If your dog’s diet consists mainly of junk food, he may become hyperactive or anxious. Although not a lot of studies have looked at this relationship, a study of 4,000 children in the UK showed that diets high in junk food intake was associated with an increased level of hyperactivity by the age of 7 years old and were likely to fall in the top 33% of the hyperactivity scale (Wiles et al. 2007).
In contrast, including polyunsaturated fatty acids, such as Omega-3 and Omega-6, can improve symptoms and help to relive anxiety in dogs, including appetite, mood, poor sleep, attention, focus and fatigue (Yehuda et al. 2013).
7 Bach Flower Remedies
Bach flower remedies are a mixture of water, brandy and dilutions of flower materials, including chicory, heather, red chestnut, and honeysuckle, that was originally developed by a renowned homeopath named Edward Bach. It was thought that the flower petals have healing properties.
An example of a marketed Bach flower remedy is a product called Rescue Remedy, which contains five flowers. In a double-blind clinical trial, Rescue Remedy was shown to decrease measurements of anxiety (Halberstein et al. 2007). Although no formal experiments have been conducted on these herbal drops in animals, some dog owners attest to their ability to reduce anxiety.
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Skullcap is a powerful medicinal herb that is grown in eastern North America and has been traditionally used to alleviate nervous tension, exhaustion, as well as to promote relaxation (Brock et al. 2014). Results from preliminary clinical research and in vitro studies are promising for the potential use of skullcap for anxiety and anxiety-related disorders (Brock et al. 2010).
Skullcap is used to treat a wide range of nervous conditions, including insomnia, hysteria, and withdrawal. It can also help to relive anxiety in dogs and humans.
Valerian, like skullcap, is an herb that has traditionally been used to treat insomnia, stress and anxiety. In a study comparing the effects of valerian to anti-anxiety medications, they were comparable in relieving anxiety (Shahinfar et al. 2016). Because valerian is a natural herb, it may be more beneficial to use instead of chemical medications to relieve anxiety in dogs.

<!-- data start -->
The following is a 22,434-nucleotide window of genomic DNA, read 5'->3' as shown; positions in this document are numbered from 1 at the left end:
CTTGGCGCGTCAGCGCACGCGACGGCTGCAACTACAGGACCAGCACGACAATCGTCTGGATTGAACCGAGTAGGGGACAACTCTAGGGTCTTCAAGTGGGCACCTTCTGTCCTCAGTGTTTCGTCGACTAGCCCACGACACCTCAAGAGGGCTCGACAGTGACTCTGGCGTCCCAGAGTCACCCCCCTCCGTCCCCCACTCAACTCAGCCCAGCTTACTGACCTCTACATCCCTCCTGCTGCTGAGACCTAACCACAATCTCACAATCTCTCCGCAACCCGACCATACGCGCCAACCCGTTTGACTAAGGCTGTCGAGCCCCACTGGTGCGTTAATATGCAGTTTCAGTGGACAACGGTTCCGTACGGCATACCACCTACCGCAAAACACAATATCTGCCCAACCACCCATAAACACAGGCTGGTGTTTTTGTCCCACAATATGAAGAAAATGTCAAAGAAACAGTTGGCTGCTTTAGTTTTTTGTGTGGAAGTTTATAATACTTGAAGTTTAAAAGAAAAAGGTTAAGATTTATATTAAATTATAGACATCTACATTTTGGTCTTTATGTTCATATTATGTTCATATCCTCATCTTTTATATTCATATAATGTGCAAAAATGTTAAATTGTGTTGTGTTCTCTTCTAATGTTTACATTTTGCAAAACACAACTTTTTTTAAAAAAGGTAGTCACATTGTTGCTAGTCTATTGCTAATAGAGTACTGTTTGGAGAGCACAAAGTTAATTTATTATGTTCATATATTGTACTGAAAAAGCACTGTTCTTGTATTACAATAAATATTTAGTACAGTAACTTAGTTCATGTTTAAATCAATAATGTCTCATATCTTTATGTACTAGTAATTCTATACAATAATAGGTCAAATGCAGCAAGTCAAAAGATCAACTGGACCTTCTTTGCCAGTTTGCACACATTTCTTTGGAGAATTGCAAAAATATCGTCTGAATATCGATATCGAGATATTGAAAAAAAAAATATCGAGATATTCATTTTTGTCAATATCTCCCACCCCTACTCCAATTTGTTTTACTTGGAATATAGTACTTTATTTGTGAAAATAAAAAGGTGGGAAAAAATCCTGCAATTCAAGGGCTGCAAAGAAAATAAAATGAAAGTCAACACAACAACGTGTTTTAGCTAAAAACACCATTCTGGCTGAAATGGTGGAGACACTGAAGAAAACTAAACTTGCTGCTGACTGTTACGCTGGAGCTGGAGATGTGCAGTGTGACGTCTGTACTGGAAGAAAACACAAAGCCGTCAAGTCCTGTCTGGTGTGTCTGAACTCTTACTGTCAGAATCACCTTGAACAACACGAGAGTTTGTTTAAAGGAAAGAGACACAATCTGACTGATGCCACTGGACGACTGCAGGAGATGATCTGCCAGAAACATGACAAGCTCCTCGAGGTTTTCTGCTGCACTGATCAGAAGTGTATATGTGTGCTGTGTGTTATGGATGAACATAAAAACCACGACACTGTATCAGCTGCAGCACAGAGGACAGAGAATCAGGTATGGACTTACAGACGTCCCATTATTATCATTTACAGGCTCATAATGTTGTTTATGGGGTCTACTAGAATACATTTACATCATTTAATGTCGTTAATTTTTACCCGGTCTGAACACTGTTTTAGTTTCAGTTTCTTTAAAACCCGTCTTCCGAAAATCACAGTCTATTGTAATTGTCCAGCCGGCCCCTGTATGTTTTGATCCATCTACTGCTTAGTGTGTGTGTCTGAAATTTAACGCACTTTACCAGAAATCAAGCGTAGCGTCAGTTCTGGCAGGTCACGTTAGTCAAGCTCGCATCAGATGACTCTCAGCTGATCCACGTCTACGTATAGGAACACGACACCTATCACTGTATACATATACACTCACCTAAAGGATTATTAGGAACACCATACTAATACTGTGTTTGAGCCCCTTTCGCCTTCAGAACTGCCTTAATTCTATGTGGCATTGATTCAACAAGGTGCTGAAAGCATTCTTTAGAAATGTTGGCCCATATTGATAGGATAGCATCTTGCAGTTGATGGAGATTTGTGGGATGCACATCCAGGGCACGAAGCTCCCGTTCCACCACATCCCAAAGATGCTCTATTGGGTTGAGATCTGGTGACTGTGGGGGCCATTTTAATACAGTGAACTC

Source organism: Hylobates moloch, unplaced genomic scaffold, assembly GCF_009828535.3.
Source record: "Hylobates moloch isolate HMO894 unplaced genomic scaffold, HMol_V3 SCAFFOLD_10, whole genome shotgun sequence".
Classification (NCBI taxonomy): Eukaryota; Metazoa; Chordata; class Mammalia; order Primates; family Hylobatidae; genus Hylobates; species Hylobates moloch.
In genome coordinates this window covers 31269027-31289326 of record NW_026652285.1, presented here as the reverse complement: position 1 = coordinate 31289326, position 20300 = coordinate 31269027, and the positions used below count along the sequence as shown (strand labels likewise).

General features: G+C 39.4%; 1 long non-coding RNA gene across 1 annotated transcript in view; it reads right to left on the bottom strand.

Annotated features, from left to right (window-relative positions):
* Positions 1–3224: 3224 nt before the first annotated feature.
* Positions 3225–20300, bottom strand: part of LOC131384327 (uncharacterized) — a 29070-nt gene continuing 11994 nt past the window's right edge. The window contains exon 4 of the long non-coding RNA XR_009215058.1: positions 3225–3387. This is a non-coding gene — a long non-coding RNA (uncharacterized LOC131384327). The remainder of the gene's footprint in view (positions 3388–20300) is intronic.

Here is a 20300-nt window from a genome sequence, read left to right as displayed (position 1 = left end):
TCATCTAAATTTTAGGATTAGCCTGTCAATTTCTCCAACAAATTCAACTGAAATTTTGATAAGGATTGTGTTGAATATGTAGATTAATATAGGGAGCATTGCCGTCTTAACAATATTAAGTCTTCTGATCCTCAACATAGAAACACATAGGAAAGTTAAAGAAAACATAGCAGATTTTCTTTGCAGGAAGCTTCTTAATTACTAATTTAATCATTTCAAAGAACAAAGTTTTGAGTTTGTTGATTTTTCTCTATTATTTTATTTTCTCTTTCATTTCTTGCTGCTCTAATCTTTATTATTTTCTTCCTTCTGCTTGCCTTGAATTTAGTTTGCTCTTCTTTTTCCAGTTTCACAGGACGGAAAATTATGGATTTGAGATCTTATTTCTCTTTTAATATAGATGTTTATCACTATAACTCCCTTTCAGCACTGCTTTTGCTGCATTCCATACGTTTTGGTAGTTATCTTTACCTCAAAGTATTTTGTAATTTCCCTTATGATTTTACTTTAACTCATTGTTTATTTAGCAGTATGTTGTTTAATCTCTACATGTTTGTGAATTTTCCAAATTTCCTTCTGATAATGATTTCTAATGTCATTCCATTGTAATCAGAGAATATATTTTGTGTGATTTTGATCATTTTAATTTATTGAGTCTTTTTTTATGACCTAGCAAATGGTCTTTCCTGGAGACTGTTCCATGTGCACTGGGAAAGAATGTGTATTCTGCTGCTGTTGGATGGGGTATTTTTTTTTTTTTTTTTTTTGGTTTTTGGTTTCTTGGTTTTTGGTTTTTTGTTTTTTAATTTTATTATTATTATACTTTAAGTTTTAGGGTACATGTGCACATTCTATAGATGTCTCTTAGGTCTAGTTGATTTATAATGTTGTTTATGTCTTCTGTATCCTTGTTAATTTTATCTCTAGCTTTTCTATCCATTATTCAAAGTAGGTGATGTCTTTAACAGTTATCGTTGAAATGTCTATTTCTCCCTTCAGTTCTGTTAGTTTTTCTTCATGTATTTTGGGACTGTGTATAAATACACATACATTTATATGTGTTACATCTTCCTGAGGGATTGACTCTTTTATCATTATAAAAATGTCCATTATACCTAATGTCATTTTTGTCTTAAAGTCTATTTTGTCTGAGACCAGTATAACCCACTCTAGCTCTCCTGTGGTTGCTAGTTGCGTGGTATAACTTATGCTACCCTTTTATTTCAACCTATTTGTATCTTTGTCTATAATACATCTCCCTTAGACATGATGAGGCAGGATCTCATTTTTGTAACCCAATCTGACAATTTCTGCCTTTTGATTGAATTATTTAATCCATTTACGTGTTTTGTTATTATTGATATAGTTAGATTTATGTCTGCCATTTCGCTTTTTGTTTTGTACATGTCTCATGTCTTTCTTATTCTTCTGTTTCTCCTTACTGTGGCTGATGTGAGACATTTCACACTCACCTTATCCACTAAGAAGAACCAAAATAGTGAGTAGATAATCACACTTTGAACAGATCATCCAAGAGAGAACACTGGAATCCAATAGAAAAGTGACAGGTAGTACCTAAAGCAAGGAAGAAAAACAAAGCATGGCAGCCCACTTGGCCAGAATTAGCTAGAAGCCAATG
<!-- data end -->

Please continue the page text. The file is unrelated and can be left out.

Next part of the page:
However, Pet Remedy, a product containing Valerian, vetiver, basil and sage, and applied via a spray, was shown to not reduce the stress response in dogs (Taylor et al. 2016). This indicates that further research on valerian’s ability to relieve anxiety in dogs is necessary.
Zylkene is a natural remedy that helps to relax and calm your pets, particularly in stressful situations, such as thunderstorms and a clinic environment. The active ingredient in zylkene is a refined protein that is typically found in milk that stimulates receptors in the brain.
Numerous studies have looked the effects of Zylkene.
Zylkene was effective in:
- Reducing compulsive behavior (Beata et al. 2007)
- Reducing fear-related aggression (Beata et al. 2007)
- Reducing fear towards unfamiliar humans (Araujo et al. 2010)
- Reducing fear of loud noises and overall anxiety (Mojarrady, 2013)
Anxiety in dogs may seem innocuous at first, but the cascade of emotions and actions that come after can have massive repercussions not only for the health of the dog, but also the health of the relationship with its owner(s). Thanks to medicines helping in treating anxiety in humans, combined with some canine specific solutions, treatments now exist to ease the stress and relieve anxiety in dogs.